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Personal Emergency Communications: Staying in Touch Post-Disaster: Technology, Gear and Planning Paperback – April 24, 2012
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Top Customer Reviews
I like the book's approach of "you can do this" and how it emphasizes thinking about what you want to accomplish, having several backup plans, and the need to practice. Andrew manages to explain the basics of different radio technologies while keeping a lot of the technical details from obscuring the basic points. To be sure...to get the most out of your radio and communicate effectively you'll need to learn some of the technology but not all at once right at the beginning.
The sections on personal prep and "go kits" is welcome and can't be repeated enough. Going though his provided templates will help anyone think about planning and their personal circumstances which is a good thing - not enough people do it and are then unprepared.
He provides on-line resources that will help the reader learn more about whatever technology they wind up deciding to use. This keeps the book from becoming an encyclopedia and makes it easy to read all the way through instead of getting sidetracked by details.
As a ham radio operator involved in EmComm, I was already 'on board' with the idea that regular folks need
a way of communicating after an emergency that would take out the phone system, such as an earthquake.
The book starts off with the 'why' it's necessary, which is re-enforced from excerpts from a novel the author
has written, and moves forward in logical steps to 'how' to make it happen. While the author is a ham radio
operator himself, he reviews all of the technologies available to the general public besides ham radio, and
walks the reader through building a communications plan. The planning is extremely important, and I've
never seen a book intended for the general public that goes into this necessary level of detail before this one.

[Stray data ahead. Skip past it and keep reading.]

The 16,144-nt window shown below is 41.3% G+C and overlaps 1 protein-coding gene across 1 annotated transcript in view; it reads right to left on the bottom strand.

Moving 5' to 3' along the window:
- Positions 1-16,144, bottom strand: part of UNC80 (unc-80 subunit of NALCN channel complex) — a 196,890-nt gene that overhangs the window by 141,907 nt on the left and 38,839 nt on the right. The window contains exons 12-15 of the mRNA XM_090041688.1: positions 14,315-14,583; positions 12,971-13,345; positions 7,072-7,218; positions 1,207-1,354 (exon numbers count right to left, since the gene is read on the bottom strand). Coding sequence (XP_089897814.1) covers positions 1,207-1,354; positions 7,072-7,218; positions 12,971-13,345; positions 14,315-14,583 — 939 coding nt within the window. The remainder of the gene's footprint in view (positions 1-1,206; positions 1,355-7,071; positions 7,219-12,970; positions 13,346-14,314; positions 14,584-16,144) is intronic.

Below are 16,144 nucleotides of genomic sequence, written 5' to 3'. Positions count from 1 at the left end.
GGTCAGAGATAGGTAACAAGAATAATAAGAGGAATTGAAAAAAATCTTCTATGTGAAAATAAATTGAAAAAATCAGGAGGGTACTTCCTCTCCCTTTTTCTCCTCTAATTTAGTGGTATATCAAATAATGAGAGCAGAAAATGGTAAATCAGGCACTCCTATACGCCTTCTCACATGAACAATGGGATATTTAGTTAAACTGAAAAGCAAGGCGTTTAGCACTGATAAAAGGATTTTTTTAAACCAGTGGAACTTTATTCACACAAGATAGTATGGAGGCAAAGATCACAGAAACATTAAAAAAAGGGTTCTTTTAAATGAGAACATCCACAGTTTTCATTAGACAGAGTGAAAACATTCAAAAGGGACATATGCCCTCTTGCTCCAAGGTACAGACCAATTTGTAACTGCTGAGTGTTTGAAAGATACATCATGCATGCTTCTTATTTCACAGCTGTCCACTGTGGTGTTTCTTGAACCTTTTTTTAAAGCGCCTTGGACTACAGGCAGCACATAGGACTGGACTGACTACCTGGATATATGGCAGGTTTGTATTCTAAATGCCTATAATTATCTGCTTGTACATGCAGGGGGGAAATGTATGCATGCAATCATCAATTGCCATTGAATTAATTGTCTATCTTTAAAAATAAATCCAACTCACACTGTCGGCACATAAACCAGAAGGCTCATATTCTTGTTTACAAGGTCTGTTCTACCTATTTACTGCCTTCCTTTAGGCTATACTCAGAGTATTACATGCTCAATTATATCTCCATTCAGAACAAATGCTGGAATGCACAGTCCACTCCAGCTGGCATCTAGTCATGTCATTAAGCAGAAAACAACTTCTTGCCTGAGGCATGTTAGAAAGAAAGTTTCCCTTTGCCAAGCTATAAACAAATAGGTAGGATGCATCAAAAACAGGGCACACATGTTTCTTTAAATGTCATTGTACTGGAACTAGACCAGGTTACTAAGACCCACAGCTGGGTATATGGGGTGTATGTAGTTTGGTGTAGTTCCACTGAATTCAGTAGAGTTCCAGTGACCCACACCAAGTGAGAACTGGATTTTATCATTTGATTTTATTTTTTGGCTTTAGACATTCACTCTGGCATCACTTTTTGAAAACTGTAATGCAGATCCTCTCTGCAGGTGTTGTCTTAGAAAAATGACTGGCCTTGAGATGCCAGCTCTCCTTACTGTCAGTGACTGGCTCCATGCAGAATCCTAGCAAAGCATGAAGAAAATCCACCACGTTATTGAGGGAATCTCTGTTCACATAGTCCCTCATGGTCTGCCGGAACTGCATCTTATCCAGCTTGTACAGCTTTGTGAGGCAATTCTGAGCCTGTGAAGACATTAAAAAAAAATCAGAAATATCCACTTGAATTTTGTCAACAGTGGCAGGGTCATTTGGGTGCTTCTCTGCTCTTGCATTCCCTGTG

If someone is waking up to the fact that some sort of emergency planning would be a good idea, this is
the book you should put into their hands first.
If I could suggest an improvement, it would be to add a discussion of the ham radio National Traffic System,
and how the public might contact a ham who is involved to pass a health and welfare message.
Its a good book to start with and give direction on where to go.
I hold an Amateur Extra license (the highest class) and I learned useful things from this book.
The only caveat is that the chapter on eXRS appears to be obsolete because the maker of that proprietary technology has gone out of business since the publication date. A minor section of an otherwise comprehensive guide.
Most Recent Customer Reviews
A must read for anyone needing to emergency communications.
Very detailed information for creating and implementing emergency communications and more.
and the types of equipment available, with pros/cons on each. Good discussion on need to plan ahead, including more than just comms. Read morePublished 9 months ago by M. Hohmann
I ordered this on accident and could not find how to cancel the purchase. Good information but not something I personally need to have a copy of.Published 13 months ago by dls
Great information. Received the book on time in great condition.Published 15 months ago by Marc Miller
It was very informative, especially to someone who is new to Amateur RadioPublished 18 months ago by Relaxer62
Great read for anyone wanting or already having knowledge of radio and what to have and what to do in an emergency.Published 18 months ago by William Harsh